A single market in crime

A single market in crime

Bulletin article
Ben Hall
02 August 1999

Crime is becoming increasingly international, and it is a big business. A recent United Nations report estimates that the global turnover of criminal organisations amounts to some £1,000 billion a year, considerably larger than the gross domestic product of Britain. Narcotics account for eight per cent of world trade, worth around £250 billion, as much as the global automotive industry.

The latest advances in transport, telecommunications and information technology have greatly facilitated commerce, and illegal business is no exception. Criminals are becoming more sophisticated, using advanced technology to organise their activities and to stash away the profits. The internal collapse of some states, the criminal collusion of others, and the opening up of the former Communist bloc countries in the early 1990s have provided criminal organisations with a new and greater variety of products (narcotics; components for nuclear, biological and chemical weapons; conventional arms; counterfeit goods; pornography; women and children), new sources and routes of supply and new markets.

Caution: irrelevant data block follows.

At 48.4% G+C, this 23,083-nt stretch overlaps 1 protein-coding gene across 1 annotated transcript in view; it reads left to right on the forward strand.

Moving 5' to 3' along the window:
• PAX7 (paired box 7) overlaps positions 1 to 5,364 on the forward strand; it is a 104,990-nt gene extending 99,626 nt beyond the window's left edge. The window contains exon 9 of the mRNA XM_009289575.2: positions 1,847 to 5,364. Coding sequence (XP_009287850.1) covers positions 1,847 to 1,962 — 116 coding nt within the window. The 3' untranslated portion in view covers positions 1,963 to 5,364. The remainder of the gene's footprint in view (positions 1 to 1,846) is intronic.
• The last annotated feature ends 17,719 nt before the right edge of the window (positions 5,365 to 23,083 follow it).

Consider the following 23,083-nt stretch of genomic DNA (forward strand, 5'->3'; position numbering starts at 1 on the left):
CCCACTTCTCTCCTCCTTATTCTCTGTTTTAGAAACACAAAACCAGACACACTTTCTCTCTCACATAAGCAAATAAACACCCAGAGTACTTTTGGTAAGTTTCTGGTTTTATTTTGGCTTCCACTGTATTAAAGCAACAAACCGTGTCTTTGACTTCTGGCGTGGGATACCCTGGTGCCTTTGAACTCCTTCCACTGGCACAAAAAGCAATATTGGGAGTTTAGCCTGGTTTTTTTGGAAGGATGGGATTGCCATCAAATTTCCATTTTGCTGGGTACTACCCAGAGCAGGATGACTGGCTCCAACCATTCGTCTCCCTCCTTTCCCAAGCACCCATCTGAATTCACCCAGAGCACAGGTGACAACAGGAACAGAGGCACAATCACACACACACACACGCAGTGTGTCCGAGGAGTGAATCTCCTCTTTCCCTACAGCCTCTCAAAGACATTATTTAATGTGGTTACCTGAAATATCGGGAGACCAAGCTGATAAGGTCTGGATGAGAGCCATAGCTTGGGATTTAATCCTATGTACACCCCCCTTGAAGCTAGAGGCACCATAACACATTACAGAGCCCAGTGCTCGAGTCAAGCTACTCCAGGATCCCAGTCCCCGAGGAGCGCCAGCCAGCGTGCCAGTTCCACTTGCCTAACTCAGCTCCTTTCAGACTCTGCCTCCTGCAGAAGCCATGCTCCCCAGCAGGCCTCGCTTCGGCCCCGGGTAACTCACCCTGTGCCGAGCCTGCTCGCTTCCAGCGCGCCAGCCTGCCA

It is, of course, difficult to evaluate accurately the impact of international crime in each country. It may be that only five per cent of crime is truly international. But a much greater proportion of crime will have an international origin or connection. Think of the violent rivalry between gangs of drug-pushers, or the number of burglaries caused by heroin addicts desperate to raise cash for the next fix of a drug which is imported from Asia or the Caribbean. The distinction between international and domestic delinquency is increasingly blurred.

This is particularly true in the European Union, where the abolition of customs and passport controls at internal borders has given new freedom to those engaged in organised crime. They now have a true single market. But the 15 member-states of the EU have over 120 distinct police forces, dozens of separate legal jurisdictions, and different judicial and policing traditions. The system of law enforcement in the EU is highly fragmented, a situation which criminals are only too happy to exploit.

When it comes to investigating and prosecuting crimes committed in more than one country, law enforcement authorities are faced with a range of obstacles, legal as well as practical. The newly-established Europol will help national police forces co-ordinate their investigations. But it is difficult and sometimes impossible to ask national judicial authorities in other countries to issue orders for the seizure of evidence, the freezing of assets, or the arrest of suspects.

Where arrangements for international co-operation are in place, as with extradition, they are often slow and unwieldy. This is because in some countries the judicial authorities do not give them much priority. But there are also rules which limit international co-operation. For example, one authority may not be able to agree to another's request for extradition unless the offence concerned is the same in both countries. This has led Elisabeth Guigou, France's justice minister, to complain that Europe is trying to combat 21st century crime with 19th century legal instruments.